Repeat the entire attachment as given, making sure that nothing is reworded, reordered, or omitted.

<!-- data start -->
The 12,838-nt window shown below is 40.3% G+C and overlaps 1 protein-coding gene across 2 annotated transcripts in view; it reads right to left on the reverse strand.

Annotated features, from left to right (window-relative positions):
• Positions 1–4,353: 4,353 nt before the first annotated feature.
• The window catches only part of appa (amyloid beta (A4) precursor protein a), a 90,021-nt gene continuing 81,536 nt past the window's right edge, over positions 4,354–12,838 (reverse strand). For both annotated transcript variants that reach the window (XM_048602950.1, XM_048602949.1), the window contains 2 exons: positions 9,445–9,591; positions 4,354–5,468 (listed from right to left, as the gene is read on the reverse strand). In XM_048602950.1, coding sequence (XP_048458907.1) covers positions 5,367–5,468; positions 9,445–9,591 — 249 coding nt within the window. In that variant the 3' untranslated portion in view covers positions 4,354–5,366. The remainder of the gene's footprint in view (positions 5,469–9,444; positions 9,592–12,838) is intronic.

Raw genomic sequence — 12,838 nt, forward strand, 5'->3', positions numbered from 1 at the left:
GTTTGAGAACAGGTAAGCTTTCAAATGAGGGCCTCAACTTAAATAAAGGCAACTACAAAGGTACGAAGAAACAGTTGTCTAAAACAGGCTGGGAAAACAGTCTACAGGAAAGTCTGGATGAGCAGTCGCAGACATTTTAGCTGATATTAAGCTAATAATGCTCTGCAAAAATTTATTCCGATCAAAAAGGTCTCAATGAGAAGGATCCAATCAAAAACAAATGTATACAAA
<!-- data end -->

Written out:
The 12,838-nt window shown below is 40.3% G+C and overlaps 1 protein-coding gene across 2 annotated transcripts in view; it reads right to left on the reverse strand.

Annotated features, from left to right (window-relative positions):
• Positions 1–4,353: 4,353 nt before the first annotated feature.
• The window catches only part of appa (amyloid beta (A4) precursor protein a), a 90,021-nt gene continuing 81,536 nt past the window's right edge, over positions 4,354–12,838 (reverse strand). For both annotated transcript variants that reach the window (XM_048602950.1, XM_048602949.1), the window contains 2 exons: positions 9,445–9,591; positions 4,354–5,468 (listed from right to left, as the gene is read on the reverse strand). In XM_048602950.1, coding sequence (XP_048458907.1) covers positions 5,367–5,468; positions 9,445–9,591 — 249 coding nt within the window. In that variant the 3' untranslated portion in view covers positions 4,354–5,366. The remainder of the gene's footprint in view (positions 5,469–9,444; positions 9,592–12,838) is intronic.

Raw genomic sequence — 12,838 nt, forward strand, 5'->3', positions numbered from 1 at the left:
GTTTGAGAACAGGTAAGCTTTCAAATGAGGGCCTCAACTTAAATAAAGGCAACTACAAAGGTACGAAGAAACAGTTGTCTAAAACAGGCTGGGAAAACAGTCTACAGGAAAGTCTGGATGAGCAGTCGCAGACATTTTAGCTGATATTAAGCTAATAATGCTCTGCAAAAATTTATTCCGATCAAAAAGGTCTCAATGAGAAGGATCCAATCAAAAACAAATGTATACAAA